A show of force and unity will take place in Philadelphia April 29 with the message, “No Arena in the Heart of Our City.” Marching from Chinatown to the much-criticized proposed site of a new basketball arena and then on to City Hall, Chinatown residents and allies will be telling the City Council and the mayor that the people are united in opposing the blatant land grab by billionaire developers.
In the words of the Save Chinatown Coalition: “The event will be a demonstration of joy, creativity and the power of connecting across communities. It will be a demonstration of fierce resistance to those who seek to tear apart communities and disrupt and distort the Heart of our City in their boundless drive for profits.”
The main organizations protesting against the construction of a new $1.3 billion Philadelphia 76ers arena on the southern edge of Chinatown include Save Chinatown Coalition, Chinatown Coalition to Oppose the Arena, No Arena Solidarity (NACS), Students for the Preservation of Chinatown, RICE (Restaurant Industry for Chinatown’s Existence), POWER Interfaith and No Arena Art Hive.
Chinatown legacy of struggle to exist
Chinatowns across the country have been culturally destroyed or physically demolished by the imposition of sports stadiums, arenas or casinos, like in Seattle and St. Louis. The Capital One arena was built next to Washington, D.C.’s Chinatown. All the Chinese-owned businesses and residents were displaced or replaced by large chain businesses like Starbucks, with Chinese signs translating their names. Even those businesses are struggling to survive, because no one wants to live next to an arena.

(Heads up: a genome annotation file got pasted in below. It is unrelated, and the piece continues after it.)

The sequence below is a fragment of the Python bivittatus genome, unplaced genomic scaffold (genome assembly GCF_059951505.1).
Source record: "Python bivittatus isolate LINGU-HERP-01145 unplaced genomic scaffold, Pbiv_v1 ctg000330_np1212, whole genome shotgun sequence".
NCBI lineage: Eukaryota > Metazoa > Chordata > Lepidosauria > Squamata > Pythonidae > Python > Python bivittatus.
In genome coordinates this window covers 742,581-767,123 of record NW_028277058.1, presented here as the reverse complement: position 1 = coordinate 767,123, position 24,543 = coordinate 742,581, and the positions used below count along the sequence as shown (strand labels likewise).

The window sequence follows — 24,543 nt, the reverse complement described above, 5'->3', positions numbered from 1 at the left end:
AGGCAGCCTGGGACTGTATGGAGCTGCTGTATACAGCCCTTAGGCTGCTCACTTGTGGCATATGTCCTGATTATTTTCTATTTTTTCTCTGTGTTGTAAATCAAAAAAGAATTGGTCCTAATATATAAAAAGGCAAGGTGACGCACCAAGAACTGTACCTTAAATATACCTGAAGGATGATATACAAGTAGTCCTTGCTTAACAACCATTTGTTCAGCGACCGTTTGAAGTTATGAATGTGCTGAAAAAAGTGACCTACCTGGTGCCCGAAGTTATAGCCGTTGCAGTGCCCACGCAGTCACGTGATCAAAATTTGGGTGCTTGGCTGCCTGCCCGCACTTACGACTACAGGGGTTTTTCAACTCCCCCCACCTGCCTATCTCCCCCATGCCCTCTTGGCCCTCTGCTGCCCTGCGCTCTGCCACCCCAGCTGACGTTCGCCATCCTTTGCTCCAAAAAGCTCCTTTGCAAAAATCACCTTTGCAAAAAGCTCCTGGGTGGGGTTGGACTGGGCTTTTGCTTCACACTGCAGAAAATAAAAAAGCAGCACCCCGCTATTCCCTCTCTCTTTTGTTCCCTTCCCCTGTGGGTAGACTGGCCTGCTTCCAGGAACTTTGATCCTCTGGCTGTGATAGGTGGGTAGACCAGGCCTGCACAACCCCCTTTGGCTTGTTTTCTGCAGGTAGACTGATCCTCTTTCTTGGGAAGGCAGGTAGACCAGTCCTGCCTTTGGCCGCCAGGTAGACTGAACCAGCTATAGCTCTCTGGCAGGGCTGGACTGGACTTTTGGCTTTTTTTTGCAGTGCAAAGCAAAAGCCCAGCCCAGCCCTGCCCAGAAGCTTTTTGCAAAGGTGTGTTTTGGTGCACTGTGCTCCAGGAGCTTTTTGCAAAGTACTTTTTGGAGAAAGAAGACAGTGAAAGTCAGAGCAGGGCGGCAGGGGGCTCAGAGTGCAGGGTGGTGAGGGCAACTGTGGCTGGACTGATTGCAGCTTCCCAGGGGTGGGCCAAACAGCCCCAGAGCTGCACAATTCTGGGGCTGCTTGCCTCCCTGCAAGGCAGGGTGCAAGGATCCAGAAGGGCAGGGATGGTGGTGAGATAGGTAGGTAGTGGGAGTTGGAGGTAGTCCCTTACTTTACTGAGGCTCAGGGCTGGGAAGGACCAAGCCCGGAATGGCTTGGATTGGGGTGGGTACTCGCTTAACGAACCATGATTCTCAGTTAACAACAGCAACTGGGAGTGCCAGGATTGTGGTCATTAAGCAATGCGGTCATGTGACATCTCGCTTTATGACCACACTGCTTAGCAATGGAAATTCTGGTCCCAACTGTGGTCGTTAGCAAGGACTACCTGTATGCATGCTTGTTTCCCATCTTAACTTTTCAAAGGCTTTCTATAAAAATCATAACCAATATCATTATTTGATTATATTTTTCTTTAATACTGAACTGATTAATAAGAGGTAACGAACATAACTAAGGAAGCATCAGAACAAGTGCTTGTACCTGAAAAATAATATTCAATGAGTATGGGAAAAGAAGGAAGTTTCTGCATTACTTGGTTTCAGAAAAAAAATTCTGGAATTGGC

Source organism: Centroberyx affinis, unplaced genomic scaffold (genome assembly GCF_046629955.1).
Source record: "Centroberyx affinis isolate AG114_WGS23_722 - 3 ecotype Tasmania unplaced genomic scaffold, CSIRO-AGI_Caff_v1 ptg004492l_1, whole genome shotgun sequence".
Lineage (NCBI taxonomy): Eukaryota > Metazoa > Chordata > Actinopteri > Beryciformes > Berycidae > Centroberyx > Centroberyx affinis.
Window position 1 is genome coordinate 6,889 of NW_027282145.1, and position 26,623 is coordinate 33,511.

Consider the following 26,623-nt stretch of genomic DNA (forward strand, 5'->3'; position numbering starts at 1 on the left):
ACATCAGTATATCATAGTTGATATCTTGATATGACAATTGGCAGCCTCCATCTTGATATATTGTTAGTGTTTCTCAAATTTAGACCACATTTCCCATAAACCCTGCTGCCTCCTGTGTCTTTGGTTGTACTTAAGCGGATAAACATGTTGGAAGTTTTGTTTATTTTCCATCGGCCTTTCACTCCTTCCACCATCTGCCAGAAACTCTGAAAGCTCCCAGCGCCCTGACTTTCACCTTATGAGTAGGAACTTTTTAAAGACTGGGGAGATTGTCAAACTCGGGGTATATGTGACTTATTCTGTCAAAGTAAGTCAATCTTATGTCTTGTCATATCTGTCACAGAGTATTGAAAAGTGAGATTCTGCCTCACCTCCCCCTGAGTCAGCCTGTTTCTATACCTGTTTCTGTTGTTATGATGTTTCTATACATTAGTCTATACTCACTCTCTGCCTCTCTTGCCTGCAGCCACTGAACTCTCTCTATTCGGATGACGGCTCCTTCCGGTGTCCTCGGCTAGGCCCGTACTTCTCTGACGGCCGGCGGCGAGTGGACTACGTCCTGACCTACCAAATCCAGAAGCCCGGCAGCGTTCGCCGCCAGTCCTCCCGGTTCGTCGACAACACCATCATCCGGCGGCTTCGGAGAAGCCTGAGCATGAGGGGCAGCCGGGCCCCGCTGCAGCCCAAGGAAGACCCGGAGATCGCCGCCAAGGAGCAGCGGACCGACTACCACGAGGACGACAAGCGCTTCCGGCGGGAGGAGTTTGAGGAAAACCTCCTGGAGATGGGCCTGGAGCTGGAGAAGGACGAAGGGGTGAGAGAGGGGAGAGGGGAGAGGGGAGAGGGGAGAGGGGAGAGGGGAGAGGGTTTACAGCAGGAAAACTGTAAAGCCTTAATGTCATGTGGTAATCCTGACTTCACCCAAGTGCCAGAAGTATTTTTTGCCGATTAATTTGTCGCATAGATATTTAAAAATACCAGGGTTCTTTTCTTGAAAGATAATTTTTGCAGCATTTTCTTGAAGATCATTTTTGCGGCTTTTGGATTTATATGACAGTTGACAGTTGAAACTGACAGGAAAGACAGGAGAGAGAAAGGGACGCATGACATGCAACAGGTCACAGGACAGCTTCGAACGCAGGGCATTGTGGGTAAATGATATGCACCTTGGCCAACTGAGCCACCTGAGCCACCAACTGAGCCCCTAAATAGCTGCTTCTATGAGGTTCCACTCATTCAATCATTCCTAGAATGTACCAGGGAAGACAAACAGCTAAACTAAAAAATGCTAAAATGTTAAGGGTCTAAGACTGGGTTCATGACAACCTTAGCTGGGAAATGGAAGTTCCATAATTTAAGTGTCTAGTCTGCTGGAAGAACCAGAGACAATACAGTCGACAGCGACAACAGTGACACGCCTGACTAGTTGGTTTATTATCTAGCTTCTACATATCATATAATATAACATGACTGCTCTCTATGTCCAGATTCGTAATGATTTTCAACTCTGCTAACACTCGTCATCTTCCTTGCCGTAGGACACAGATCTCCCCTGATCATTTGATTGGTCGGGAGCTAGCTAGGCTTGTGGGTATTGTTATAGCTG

Philadelphia’s Chinatown was established in 1871 by workers who had fled anti-Chinese sentiment in the Western states and relocated East to form small “bachelor societies” in many cities. After World War II, liberalized immigration policies toward the Chinese transformed Chinatown into a family-oriented community. Churches, businesses, social and cultural organizations were established to improve neighborhood life, preserve Chinese culture and provide services to growing numbers of immigrants.
Residents have organized against past attempts to displace Chinatown, including the Interstate 676 Vine Street Expressway (which opened in 1991) and the Pennsylvania Convention Center (opened in 1993), and other projects that were successfully stopped, such as a proposed baseball stadium in 2000 and a casino in 2008.
Stop for-profit developments that displace communities of color
Chinatown, like other communities of color, are under attack across the U.S. by predatory developers. The current attempt to displace Chinatown is led by Josh Harris and David Blitzer, two New York finance billionaires who own the local NBA team. Another arena developer is David Adelman, billionaire owner of Campus Apartments, who has been trying to displace Black and Brown low-income residents at UC Townhomes for two years.
The April 29 march and rally starts at 10th and Vine Sstreets, marching from Chinatown to City Hall to show Philadelphia City Council that our city is not for sale! In the words of the Save Chinatown Coalition: “Our communities are united. We don’t need or want corporate-designed billionaire-driven predatory development in Philadelphia. Our neighborhoods need investment that is driven by the needs of the people who call it home. We need investment that builds community and connections — instead of tearing them apart.”